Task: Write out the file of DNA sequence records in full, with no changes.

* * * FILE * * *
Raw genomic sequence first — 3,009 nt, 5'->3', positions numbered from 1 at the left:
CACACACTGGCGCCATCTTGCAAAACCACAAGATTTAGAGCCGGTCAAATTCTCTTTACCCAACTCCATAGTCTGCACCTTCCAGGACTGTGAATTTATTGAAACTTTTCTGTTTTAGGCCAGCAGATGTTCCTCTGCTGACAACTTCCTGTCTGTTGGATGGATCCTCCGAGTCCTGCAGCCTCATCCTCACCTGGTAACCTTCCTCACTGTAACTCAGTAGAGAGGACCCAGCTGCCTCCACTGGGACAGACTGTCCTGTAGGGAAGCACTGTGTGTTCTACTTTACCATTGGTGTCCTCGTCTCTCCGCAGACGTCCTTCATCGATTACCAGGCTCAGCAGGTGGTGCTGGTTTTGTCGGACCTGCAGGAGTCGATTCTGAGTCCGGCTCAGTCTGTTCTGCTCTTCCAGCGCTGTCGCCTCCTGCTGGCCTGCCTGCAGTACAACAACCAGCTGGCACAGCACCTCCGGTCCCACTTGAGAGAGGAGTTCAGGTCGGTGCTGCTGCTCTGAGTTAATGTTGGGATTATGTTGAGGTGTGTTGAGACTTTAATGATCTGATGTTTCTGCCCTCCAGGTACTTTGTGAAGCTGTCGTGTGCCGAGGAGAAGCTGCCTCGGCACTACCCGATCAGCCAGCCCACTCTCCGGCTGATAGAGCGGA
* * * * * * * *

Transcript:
Raw genomic sequence first — 3,009 nt, 5'->3', positions numbered from 1 at the left:
CACACACTGGCGCCATCTTGCAAAACCACAAGATTTAGAGCCGGTCAAATTCTCTTTACCCAACTCCATAGTCTGCACCTTCCAGGACTGTGAATTTATTGAAACTTTTCTGTTTTAGGCCAGCAGATGTTCCTCTGCTGACAACTTCCTGTCTGTTGGATGGATCCTCCGAGTCCTGCAGCCTCATCCTCACCTGGTAACCTTCCTCACTGTAACTCAGTAGAGAGGACCCAGCTGCCTCCACTGGGACAGACTGTCCTGTAGGGAAGCACTGTGTGTTCTACTTTACCATTGGTGTCCTCGTCTCTCCGCAGACGTCCTTCATCGATTACCAGGCTCAGCAGGTGGTGCTGGTTTTGTCGGACCTGCAGGAGTCGATTCTGAGTCCGGCTCAGTCTGTTCTGCTCTTCCAGCGCTGTCGCCTCCTGCTGGCCTGCCTGCAGTACAACAACCAGCTGGCACAGCACCTCCGGTCCCACTTGAGAGAGGAGTTCAGGTCGGTGCTGCTGCTCTGAGTTAATGTTGGGATTATGTTGAGGTGTGTTGAGACTTTAATGATCTGATGTTTCTGCCCTCCAGGTACTTTGTGAAGCTGTCGTGTGCCGAGGAGAAGCTGCCTCGGCACTACCCGATCAGCCAGCCCACTCTCCGGCTGATAGAGCGGA